Last update: 26/11/2020
Santander InnoVentures’ Head of Investments and Partner, Manuel Silva Martínez, says that, in a world where all businesses, small or large, have been affected by the current crisis, Fintech innovation is needed now more than ever to help society shift to new ways of operating.
Stay-at-home orders across the world are forcing changes in how individuals and companies interact with their ecosystem, how they consume goods and services and how they produce, save and plan their long- and short-term finances. While entrepreneurs are best equipped to adapt to such fast-changing market conditions given their innovative and nimble character, the severity and rapid advancement rate of the coronavirus pandemic has affected many FinTech businesses nonetheless.
Manuel outlines three Fintech categories which have particularly suffered in the early days of the pandemic:
In addition, across all FinTech sub-sectors, certain stages of a start-up’s lifecycle are particularly vulnerable to the current situation. For instance, any company in the process of fundraising or which was about to fundraise has shifted their focus to their existing investor base for those new funds rather than facing the uncertainty of finding new outside investors. M&A transactions have also been delayed or put to a stop as the crisis has likely affected the counterparts in the transaction. And even for those start-ups adequately funded and initiating a new phase of growth (e.g a company about to speed up marketing or hiring, or launch a large CapEx investment plans) have dramatically changed their short- to medium-term plans.
On the other side, any crisis is an opportunity, and short term opportunities have indeed arisen for some FinTechs that are actually seeing their best weeks ever. For instance, those who are digitising customer journeys in the mortgage space, auto finance, logistics or ecommerce (from on-boarding to infrastructure, transactions processing or customer support) are seeing acceleration in demand as they typically serve incumbents who now need to migrate faster than expected to digital delivery models. Similarly, companies that relate to financial health or long-term financial planning are seeing increased demand as people refocus on their financial situation and reassess both short-term credit availability and long-term financial prospects. Finally, companies related to trading or crypto exchanges have seen spikes in activity as investors have wanted to take advantage of market volatility in the early days of the crisis.
While it’s still too early to say, some of these short-term opportunities may be conducive to longer-term differentiation for FinTech as well. For instance, for those enabling new customer journeys today, the emergence of new services for telemedicine, telework, new ways of transportation, delivering content, organising work and improving productivity may constitute new business opportunities to explore in the near future.
Similarly, government programmes are commanding massive mobilisation of resources that will eventually flow back into the economy and capital markets, and certain FinTechs may be in a good position to turn it into more and more diverse business opportunities.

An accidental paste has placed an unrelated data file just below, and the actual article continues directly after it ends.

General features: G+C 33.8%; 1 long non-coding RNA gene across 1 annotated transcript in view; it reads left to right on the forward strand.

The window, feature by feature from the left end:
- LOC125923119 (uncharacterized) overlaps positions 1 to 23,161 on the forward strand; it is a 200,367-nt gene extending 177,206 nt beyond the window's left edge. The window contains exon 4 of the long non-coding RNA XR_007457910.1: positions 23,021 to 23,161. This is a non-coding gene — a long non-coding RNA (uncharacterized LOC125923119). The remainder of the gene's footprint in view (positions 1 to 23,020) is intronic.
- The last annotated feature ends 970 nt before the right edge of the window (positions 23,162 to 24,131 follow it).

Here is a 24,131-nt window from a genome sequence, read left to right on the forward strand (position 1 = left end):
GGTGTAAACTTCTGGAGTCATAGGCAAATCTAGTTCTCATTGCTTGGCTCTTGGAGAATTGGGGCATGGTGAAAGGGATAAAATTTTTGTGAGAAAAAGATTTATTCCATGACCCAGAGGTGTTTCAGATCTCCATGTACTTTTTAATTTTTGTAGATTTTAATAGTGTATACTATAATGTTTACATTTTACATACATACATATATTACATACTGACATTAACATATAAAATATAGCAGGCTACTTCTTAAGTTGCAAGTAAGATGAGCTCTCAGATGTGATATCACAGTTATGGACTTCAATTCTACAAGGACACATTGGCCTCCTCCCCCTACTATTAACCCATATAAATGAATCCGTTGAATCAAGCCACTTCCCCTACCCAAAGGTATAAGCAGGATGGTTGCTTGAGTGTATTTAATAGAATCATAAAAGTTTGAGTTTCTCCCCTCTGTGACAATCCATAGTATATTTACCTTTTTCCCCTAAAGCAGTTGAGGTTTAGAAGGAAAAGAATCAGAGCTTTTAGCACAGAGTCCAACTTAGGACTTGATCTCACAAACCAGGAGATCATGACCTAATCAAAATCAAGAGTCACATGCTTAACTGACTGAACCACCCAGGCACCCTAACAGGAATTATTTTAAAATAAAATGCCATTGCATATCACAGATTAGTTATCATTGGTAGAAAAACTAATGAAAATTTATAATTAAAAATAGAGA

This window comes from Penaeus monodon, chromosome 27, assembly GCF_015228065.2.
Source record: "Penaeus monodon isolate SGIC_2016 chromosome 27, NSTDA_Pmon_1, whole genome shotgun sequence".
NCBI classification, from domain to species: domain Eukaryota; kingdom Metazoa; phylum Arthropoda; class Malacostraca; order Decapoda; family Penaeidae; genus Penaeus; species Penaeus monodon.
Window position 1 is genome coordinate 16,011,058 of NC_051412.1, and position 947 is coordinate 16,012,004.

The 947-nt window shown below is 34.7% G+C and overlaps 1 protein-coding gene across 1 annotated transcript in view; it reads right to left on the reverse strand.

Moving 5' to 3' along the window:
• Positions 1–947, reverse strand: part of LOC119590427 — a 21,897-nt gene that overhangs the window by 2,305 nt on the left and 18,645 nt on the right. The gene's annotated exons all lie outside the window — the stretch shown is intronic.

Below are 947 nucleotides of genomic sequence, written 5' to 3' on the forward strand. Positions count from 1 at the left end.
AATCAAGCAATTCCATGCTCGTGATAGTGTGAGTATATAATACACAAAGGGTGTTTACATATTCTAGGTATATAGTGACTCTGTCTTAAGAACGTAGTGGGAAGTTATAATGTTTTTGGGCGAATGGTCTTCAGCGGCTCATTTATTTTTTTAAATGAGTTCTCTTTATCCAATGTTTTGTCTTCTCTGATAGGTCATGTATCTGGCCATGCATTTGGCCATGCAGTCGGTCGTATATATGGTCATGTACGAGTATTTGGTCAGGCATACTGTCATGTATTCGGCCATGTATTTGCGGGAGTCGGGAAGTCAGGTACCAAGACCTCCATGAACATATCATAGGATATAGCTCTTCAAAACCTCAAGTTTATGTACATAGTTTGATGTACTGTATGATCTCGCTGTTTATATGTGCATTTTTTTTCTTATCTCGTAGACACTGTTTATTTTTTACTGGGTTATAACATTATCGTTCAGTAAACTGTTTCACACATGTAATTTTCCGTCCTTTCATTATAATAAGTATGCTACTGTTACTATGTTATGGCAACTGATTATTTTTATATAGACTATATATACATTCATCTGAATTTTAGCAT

Finally, and this time from a market structure perspective, the crisis might provide the right environment for some FinTechs to consider consolidation, either horizontally with competitors in and across markets or with partners through vertical integration.
While the market observes the macroeconomic trends affecting the Fintech landscape, one cannot forget that each start-up’s reaction to the changing environment is a collection of individual decisions and very personal stories affecting small groups of talented people trying to turn their vision and ambitions into reality. The team at Santander InnoVentures prides itself on their close and trusted relationships with their portfolio companies, and as such have seen first-hand that those who are able to adapt quickly, preserve cash, and prepare for future opportunities are finding ways through the crisis.
Manuel said: “Santander InnoVentures has invested in over 30 FinTechs across the Americas, Europe and Israel in the past five years, and across the entire span of financial services. Drawing on Santander’s more-than 160 years of experience means we are well-placed to help FinTechs understand the environment we face and give expert advice on financial services matters and any other matter than can help entrepreneurs navigate these difficult times.
As an example, our geographic diversity means, among many things, that we learn from different business models around the world that succeed under very different market conditions and we can help our portfolio companies take advantage of that knowledge for their own businesses. We also foster cross-portfolio knowledge sharing, and generally offer entrepreneurs our time as an additional resource at their service. Also, true to our mandate, Santander InnoVentures is not only an investor but also fosters partnerships with InnoVentures’ portfolio companies to integrate their services into Santander’s offering for the benefit of our customers. Doubling down on those partnerships at this very crucial juncture is the best way to help contribute to the success of our portfolio companies and be the best possible partner to our start-ups.”